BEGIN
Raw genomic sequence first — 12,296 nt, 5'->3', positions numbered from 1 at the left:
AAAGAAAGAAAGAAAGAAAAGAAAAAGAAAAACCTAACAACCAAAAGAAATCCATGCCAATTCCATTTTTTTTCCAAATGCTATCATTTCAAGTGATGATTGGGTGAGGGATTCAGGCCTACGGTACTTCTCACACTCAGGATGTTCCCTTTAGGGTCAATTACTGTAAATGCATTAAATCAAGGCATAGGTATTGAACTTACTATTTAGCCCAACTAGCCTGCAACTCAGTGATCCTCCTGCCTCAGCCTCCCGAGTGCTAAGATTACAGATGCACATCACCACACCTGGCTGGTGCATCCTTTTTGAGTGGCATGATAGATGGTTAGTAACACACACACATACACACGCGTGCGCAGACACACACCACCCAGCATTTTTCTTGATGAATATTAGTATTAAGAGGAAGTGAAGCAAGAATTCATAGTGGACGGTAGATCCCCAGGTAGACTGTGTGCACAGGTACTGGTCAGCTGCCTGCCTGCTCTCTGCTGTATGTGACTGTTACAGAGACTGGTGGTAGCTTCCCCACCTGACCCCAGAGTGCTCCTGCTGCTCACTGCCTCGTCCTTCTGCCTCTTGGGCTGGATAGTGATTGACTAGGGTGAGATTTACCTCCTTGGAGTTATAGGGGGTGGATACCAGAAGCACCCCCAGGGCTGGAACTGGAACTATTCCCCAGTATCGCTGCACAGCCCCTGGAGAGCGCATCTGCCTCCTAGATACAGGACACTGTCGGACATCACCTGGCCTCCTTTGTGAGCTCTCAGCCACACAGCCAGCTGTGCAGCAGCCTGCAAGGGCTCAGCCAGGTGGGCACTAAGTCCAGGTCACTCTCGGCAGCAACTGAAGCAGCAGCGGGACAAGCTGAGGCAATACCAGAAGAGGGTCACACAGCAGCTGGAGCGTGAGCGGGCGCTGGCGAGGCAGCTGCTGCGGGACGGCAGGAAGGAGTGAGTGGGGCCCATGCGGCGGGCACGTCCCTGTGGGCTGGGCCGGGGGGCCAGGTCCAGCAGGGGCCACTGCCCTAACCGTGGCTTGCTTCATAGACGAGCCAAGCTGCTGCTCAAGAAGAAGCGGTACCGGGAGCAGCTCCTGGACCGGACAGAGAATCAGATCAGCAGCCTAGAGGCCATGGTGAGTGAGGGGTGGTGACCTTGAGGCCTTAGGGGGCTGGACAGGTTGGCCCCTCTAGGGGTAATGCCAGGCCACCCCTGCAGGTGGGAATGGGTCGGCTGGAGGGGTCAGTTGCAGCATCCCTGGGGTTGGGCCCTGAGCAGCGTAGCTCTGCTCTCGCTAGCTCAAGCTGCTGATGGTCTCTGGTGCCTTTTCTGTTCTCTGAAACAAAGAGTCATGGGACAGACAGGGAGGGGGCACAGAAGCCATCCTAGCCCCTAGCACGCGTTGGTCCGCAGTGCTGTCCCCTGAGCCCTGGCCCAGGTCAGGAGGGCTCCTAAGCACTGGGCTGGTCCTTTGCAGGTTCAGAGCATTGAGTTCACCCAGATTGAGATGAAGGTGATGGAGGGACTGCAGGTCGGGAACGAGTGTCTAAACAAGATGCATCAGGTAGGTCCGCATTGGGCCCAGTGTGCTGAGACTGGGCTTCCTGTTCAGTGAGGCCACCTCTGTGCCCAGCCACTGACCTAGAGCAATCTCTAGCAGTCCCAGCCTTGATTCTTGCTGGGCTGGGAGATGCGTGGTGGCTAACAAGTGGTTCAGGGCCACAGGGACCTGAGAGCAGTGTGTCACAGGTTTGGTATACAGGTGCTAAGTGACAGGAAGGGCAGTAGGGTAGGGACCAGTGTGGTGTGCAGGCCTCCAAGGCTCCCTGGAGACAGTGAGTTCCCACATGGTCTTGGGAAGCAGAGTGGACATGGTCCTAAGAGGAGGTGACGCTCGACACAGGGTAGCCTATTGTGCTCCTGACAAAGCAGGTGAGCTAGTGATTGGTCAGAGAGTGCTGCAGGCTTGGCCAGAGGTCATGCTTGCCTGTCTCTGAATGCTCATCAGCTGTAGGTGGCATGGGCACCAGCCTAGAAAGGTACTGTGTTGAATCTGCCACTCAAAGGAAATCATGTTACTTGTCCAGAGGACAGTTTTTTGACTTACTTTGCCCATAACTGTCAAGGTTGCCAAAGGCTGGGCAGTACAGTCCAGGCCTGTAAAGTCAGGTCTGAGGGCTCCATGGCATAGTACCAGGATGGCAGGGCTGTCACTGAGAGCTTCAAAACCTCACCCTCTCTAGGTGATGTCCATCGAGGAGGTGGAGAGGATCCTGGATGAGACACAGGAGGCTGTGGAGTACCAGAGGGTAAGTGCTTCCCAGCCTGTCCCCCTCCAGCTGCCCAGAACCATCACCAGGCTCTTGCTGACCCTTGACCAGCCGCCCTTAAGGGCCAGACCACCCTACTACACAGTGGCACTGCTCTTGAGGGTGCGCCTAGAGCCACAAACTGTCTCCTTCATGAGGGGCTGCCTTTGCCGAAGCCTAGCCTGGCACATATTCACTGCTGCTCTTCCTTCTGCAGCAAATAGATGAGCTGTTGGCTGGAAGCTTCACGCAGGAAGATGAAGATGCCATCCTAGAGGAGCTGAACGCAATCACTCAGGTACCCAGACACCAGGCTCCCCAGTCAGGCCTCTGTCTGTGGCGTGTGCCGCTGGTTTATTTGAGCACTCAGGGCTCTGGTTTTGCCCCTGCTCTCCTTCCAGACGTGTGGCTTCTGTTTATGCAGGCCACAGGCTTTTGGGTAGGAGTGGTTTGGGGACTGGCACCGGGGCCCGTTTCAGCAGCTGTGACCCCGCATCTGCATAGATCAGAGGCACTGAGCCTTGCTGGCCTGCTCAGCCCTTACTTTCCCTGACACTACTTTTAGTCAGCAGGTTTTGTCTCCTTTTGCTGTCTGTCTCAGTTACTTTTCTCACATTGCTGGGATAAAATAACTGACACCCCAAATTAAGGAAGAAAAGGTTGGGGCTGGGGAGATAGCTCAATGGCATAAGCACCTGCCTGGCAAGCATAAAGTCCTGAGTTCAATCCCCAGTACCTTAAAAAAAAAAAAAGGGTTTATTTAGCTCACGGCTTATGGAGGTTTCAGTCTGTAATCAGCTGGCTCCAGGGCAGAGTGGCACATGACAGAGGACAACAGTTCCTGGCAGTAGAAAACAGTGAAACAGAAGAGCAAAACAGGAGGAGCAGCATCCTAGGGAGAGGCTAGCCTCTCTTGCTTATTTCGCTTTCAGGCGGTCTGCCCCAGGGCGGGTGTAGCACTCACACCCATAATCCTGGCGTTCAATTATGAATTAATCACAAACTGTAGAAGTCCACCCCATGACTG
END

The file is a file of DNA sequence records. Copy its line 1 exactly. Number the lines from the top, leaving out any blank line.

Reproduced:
Raw genomic sequence first — 12,296 nt, 5'->3', positions numbered from 1 at the left: